Ease of use is important when it comes to a thermal monocular. This is simply because you will potentially use the monocular in sensitive situations such as hunting, surveillance and home security.
So you want the device to operate easily and offer quick navigation.
You may need to check out different models to see which one feels most intuitive to you.
The ideal monocular will be one which has conveniently placed controls that are easy to manipulate and let you tweak the relevant settings quickly.
The weight of a monocular device is a very important factor. When you are hunting outdoors for hours on end, a heavy monocular quickly becomes a burden.
So if you intend to use the monocular extensively, you should go with a more light-weight model. However, you may need to slightly compromise on this factor.
Lighter monocular models are available but they often lack the advanced features that heavier models offer. So you may have to strike a balance between performance and weight in order to find a monocular that’s best suited to you.
Thermal monocular devices are typically used outdoors. This is why they must also offer good mobility.
A monocular that can be easily carried around and stored is perfect for use during hunting, surveillance, home security and other purposes.
In most cases, you may need to switch quickly from regular view to thermal scanning view in order to locate targets or potential threats.
A monocular with good mobility allows you to make the switch with ease and speed. Mobility also ensures that the monocular can be carried and stored without spending a lot of time.
#4. Detection Distance
The detection distance of a monocular is usually identifiable from its magnification power.
A monocular with a larger magnification power can enlarge a distant shape or image to a greater degree. This enables you to see a distant image more clearly and discern more details.
A smaller magnification power means that a monocular can enlarge and make clear an image over a smaller distance. So it has a smaller range of effective imaging.
In many cases, you may want to store the imagery of a thermal monocular so that you can view and analyze it later. This is particularly the case if you use the monocular for surveillance purposes.
Many monocular models come with support for mobile devices. Some even have an app that lets you directly stream the monocular’s video to a mobile device.
This is immensely useful especially if you are going to share the monocular data across a group or with friends or colleagues who are remotely situated.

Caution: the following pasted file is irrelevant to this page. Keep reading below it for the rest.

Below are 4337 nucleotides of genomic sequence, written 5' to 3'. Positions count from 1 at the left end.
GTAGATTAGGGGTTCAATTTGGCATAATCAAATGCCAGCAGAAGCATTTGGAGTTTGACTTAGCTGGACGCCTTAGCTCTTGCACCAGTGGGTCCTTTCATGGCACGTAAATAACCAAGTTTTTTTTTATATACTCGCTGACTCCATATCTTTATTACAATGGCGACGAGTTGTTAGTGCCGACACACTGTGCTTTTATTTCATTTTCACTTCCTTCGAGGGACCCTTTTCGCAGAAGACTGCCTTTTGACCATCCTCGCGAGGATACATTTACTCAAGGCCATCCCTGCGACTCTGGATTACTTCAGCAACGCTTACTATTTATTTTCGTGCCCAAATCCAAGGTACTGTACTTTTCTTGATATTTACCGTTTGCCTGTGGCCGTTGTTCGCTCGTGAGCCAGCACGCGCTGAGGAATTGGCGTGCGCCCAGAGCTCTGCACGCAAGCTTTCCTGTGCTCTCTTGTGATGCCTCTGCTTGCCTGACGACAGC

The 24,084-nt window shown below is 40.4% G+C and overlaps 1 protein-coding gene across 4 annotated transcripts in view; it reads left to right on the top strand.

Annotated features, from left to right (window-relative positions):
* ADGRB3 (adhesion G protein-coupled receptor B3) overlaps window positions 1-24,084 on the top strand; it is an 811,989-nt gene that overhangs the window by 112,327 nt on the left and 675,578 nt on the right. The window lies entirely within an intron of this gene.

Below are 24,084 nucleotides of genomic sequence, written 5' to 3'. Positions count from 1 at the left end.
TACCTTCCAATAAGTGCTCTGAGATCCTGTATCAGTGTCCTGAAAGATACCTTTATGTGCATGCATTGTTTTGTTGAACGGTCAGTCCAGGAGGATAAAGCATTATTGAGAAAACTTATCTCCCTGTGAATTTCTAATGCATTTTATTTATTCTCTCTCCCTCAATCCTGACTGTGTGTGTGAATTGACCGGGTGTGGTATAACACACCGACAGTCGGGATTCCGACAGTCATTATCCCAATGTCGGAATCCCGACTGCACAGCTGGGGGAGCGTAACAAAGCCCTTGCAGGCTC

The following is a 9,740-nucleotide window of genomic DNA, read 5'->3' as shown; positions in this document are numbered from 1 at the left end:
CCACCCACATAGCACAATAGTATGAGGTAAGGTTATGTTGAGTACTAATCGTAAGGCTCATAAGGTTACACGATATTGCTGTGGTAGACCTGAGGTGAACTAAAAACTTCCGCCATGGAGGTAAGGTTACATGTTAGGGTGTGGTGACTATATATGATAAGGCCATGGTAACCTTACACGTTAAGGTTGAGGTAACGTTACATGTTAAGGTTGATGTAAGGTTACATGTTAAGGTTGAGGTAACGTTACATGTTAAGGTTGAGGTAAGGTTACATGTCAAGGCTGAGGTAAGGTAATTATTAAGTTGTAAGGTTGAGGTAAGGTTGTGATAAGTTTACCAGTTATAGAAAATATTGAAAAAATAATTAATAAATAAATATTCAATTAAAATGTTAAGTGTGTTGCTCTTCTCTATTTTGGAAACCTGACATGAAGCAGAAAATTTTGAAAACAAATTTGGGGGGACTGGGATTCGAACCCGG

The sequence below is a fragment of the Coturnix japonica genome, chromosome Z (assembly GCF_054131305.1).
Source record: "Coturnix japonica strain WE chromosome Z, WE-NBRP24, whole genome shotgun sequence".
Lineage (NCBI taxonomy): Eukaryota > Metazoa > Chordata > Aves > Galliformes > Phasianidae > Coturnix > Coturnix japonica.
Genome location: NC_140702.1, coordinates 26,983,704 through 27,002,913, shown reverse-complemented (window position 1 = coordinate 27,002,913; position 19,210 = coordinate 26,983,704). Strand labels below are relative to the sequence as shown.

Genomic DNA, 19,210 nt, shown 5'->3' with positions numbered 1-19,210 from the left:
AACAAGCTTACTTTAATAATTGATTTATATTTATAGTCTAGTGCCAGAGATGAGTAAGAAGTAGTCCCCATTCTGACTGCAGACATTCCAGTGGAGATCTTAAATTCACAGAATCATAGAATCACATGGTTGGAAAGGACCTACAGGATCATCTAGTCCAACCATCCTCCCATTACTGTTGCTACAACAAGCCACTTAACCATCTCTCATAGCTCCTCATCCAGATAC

It also allows you to stream the video and then store it on a device with sufficient internal storage space.
#6. Thermal Sensor
Most thermal monocular models come with Forward-Looking Infrared (FLIR) sensors. These sensors come in different degrees of performance.
The metrics that indicate a thermal sensor’s performance usually read like 640×480, 160×120 and 320×240.
The thermal sensor is the most vital component of a thermal monocular. It is this sensor that detects the degree of heat emitted by various objects being viewed through the monocular.
The sensor then maps and displays the heat signature of these objects in varying degrees depending on the amount of heat emitted by them.
#7. Include Mode Day and Night
The great thing about thermal monocular models is that they come with both day and night vision modes. Thermal imaging relies on mapping the heat signature of a human or an animal in order to detect them.
This signature is then displayed as an image so that you are able to detect their presence. This mapping can be effectively done by thermal imaging in light as well as dark conditions.
You can choose a monocular that offers both modes or a model which offers the mode that you need. For instance, if you intend to use the monocular for nighttime hunting, you can make do with a model that only offers night mode.
If you are going to sometimes hunt during day, in foggy conditions as well as at night, a model that offers both day and night modes will be more suitable.
#8. Image Palettes
Color contrast is essential when you are viewing through a thermal monocular. It is the color contrast that lets you distinguish a heat-emitting object such as a human from a non-heat emitting object such as a wall or a stone.
At the same time, a good color palette also offers distinction between objects with varying degrees of heat emission.
The White Hot palette is most commonly used in FLIR thermal monocular models. This palette displays warm objects in different degrees of white, against a dark background.
The resulting view is very realistic and allows you to discern the details quite precisely.
The Black Hot palette reverses the image so that warm objects are shown in different shades of black against a white background. This is particularly useful for nighttime use.
At times when the scene in front of you has a very low contrast, the Rainbow HC palette is the perfect choice. This palette uses a wide range of spectrum to display a thermal image with various colors.
The warmer an object is, the deeper is the shade of red it is displayed in. This palette is useful if you want to see small temperature differences vividly.
Yellow or Sepia is another color palette frequently offered in thermal monocular devices. This palette provides a contrast by using a yellow/black combination.
Heat signature is shown in shades of yellow against a black background. This combination is particularly preferable if you are going to use the monocular for long stretches of time on end.
If you want the warmer objects to stand out clearly without requiring too much object detail, Arctic palette is a good choice. This palette uses a clear outline to distinguish cooler objects from warmer ones.